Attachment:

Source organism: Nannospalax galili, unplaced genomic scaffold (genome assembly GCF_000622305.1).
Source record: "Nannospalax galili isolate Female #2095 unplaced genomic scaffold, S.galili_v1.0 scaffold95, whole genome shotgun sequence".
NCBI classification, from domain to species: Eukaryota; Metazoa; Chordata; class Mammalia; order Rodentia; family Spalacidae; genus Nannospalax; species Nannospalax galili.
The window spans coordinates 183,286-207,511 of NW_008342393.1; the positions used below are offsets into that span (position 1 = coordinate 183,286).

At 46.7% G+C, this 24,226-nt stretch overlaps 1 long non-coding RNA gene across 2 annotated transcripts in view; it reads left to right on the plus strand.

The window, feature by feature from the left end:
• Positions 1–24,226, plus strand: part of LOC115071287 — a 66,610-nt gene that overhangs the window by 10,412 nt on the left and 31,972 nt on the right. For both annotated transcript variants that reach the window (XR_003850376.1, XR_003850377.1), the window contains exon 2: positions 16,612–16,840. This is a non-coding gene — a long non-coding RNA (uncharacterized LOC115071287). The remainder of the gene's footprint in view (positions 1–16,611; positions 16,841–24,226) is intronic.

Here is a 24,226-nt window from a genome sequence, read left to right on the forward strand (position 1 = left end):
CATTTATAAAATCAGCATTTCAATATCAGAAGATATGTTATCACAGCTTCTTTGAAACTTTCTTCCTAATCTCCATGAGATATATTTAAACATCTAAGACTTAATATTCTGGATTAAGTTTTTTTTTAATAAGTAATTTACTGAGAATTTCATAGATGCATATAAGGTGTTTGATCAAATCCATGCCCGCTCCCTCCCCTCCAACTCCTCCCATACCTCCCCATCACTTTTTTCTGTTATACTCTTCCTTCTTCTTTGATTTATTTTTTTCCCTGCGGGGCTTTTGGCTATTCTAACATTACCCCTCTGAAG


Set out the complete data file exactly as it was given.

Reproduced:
Source organism: Nannospalax galili, unplaced genomic scaffold (genome assembly GCF_000622305.1).
Source record: "Nannospalax galili isolate Female #2095 unplaced genomic scaffold, S.galili_v1.0 scaffold95, whole genome shotgun sequence".
NCBI classification, from domain to species: Eukaryota; Metazoa; Chordata; class Mammalia; order Rodentia; family Spalacidae; genus Nannospalax; species Nannospalax galili.
The window spans coordinates 183,286-207,511 of NW_008342393.1; the positions used below are offsets into that span (position 1 = coordinate 183,286).

At 46.7% G+C, this 24,226-nt stretch overlaps 1 long non-coding RNA gene across 2 annotated transcripts in view; it reads left to right on the plus strand.

The window, feature by feature from the left end:
• Positions 1–24,226, plus strand: part of LOC115071287 — a 66,610-nt gene that overhangs the window by 10,412 nt on the left and 31,972 nt on the right. For both annotated transcript variants that reach the window (XR_003850376.1, XR_003850377.1), the window contains exon 2: positions 16,612–16,840. This is a non-coding gene — a long non-coding RNA (uncharacterized LOC115071287). The remainder of the gene's footprint in view (positions 1–16,611; positions 16,841–24,226) is intronic.

Here is a 24,226-nt window from a genome sequence, read left to right on the forward strand (position 1 = left end):
CATTTATAAAATCAGCATTTCAATATCAGAAGATATGTTATCACAGCTTCTTTGAAACTTTCTTCCTAATCTCCATGAGATATATTTAAACATCTAAGACTTAATATTCTGGATTAAGTTTTTTTTTAATAAGTAATTTACTGAGAATTTCATAGATGCATATAAGGTGTTTGATCAAATCCATGCCCGCTCCCTCCCCTCCAACTCCTCCCATACCTCCCCATCACTTTTTTCTGTTATACTCTTCCTTCTTCTTTGATTTATTTTTTTCCCTGCGGGGCTTTTGGCTATTCTAACATTACCCCTCTGAAG